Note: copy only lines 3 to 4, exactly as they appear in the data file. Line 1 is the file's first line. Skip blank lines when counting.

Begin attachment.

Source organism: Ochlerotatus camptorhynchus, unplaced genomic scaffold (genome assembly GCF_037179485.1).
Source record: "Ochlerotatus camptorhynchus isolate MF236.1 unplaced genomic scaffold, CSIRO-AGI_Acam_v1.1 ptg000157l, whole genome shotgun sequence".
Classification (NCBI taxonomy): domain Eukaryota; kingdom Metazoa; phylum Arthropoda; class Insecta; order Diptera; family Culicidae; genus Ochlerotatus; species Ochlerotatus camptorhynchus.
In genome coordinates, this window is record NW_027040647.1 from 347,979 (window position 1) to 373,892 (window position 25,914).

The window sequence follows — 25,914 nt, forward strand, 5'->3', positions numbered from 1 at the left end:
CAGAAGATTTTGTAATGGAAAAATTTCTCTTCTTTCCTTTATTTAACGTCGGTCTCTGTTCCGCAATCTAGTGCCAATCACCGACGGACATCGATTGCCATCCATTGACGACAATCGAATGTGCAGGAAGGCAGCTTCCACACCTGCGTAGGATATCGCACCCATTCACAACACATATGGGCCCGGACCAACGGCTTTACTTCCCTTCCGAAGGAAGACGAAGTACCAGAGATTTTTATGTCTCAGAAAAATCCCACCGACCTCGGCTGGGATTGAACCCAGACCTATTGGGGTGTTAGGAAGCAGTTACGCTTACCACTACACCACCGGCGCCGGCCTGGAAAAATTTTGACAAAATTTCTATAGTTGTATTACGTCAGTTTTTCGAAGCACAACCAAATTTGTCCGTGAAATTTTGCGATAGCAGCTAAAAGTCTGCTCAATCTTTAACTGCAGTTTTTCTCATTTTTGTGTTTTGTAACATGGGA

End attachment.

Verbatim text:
Classification (NCBI taxonomy): domain Eukaryota; kingdom Metazoa; phylum Arthropoda; class Insecta; order Diptera; family Culicidae; genus Ochlerotatus; species Ochlerotatus camptorhynchus.
In genome coordinates, this window is record NW_027040647.1 from 347,979 (window position 1) to 373,892 (window position 25,914).